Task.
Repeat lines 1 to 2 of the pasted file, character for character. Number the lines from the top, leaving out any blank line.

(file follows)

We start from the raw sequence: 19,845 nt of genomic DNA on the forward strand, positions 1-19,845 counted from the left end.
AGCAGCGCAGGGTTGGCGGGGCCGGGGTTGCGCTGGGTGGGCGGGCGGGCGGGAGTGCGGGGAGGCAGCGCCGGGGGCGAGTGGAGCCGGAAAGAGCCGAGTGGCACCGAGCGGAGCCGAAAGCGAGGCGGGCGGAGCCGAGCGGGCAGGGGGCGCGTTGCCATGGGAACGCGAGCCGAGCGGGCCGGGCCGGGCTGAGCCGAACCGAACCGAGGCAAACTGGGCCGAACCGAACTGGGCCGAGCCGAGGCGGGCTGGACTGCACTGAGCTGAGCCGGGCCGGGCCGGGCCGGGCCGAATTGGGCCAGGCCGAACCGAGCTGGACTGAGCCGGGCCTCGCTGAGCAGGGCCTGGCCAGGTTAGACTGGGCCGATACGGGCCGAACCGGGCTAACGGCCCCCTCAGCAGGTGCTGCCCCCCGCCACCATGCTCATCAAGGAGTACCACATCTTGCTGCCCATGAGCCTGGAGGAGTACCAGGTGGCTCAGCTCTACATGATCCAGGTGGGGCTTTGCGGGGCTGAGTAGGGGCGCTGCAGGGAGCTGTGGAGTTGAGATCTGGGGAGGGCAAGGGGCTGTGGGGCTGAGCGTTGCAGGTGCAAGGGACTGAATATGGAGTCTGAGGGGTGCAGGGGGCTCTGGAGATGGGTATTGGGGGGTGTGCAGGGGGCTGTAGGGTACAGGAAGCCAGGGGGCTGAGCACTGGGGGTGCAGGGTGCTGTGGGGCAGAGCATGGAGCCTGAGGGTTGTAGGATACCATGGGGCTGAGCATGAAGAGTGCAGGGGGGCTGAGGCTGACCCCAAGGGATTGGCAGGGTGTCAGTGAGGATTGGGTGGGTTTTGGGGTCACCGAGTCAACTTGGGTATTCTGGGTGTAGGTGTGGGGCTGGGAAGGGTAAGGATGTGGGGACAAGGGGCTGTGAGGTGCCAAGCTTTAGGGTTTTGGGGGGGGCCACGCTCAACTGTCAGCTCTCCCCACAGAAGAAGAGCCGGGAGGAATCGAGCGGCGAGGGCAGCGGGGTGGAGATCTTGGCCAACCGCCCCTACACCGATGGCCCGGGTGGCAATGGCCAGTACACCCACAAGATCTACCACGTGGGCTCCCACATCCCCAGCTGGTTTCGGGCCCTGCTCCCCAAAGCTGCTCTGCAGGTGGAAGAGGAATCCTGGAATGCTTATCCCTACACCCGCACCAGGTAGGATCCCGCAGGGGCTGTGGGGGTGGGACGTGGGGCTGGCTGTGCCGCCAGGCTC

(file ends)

We start from the raw sequence: 19,845 nt of genomic DNA on the forward strand, positions 1-19,845 counted from the left end.
AGCAGCGCAGGGTTGGCGGGGCCGGGGTTGCGCTGGGTGGGCGGGCGGGCGGGAGTGCGGGGAGGCAGCGCCGGGGGCGAGTGGAGCCGGAAAGAGCCGAGTGGCACCGAGCGGAGCCGAAAGCGAGGCGGGCGGAGCCGAGCGGGCAGGGGGCGCGTTGCCATGGGAACGCGAGCCGAGCGGGCCGGGCCGGGCTGAGCCGAACCGAACCGAGGCAAACTGGGCCGAACCGAACTGGGCCGAGCCGAGGCGGGCTGGACTGCACTGAGCTGAGCCGGGCCGGGCCGGGCCGGGCCGAATTGGGCCAGGCCGAACCGAGCTGGACTGAGCCGGGCCTCGCTGAGCAGGGCCTGGCCAGGTTAGACTGGGCCGATACGGGCCGAACCGGGCTAACGGCCCCCTCAGCAGGTGCTGCCCCCCGCCACCATGCTCATCAAGGAGTACCACATCTTGCTGCCCATGAGCCTGGAGGAGTACCAGGTGGCTCAGCTCTACATGATCCAGGTGGGGCTTTGCGGGGCTGAGTAGGGGCGCTGCAGGGAGCTGTGGAGTTGAGATCTGGGGAGGGCAAGGGGCTGTGGGGCTGAGCGTTGCAGGTGCAAGGGACTGAATATGGAGTCTGAGGGGTGCAGGGGGCTCTGGAGATGGGTATTGGGGGGTGTGCAGGGGGCTGTAGGGTACAGGAAGCCAGGGGGCTGAGCACTGGGGGTGCAGGGTGCTGTGGGGCAGAGCATGGAGCCTGAGGGTTGTAGGATACCATGGGGCTGAGCATGAAGAGTGCAGGGGGGCTGAGGCTGACCCCAAGGGATTGGCAGGGTGTCAGTGAGGATTGGGTGGGTTTTGGGGTCACCGAGTCAACTTGGGTATTCTGGGTGTAGGTGTGGGGCTGGGAAGGGTAAGGATGTGGGGACAAGGGGCTGTGAGGTGCCAAGCTTTAGGGTTTTGGGGGGGGCCACGCTCAACTGTCAGCTCTCCCCACAGAAGAAGAGCCGGGAGGAATCGAGCGGCGAGGGCAGCGGGGTGGAGATCTTGGCCAACCGCCCCTACACCGATGGCCCGGGTGGCAATGGCCAGTACACCCACAAGATCTACCACGTGGGCTCCCACATCCCCAGCTGGTTTCGGGCCCTGCTCCCCAAAGCTGCTCTGCAGGTGGAAGAGGAATCCTGGAATGCTTATCCCTACACCCGCACCAGGTAGGATCCCGCAGGGGCTGTGGGGGTGGGACGTGGGGCTGGCTGTGCCGCCAGGCTC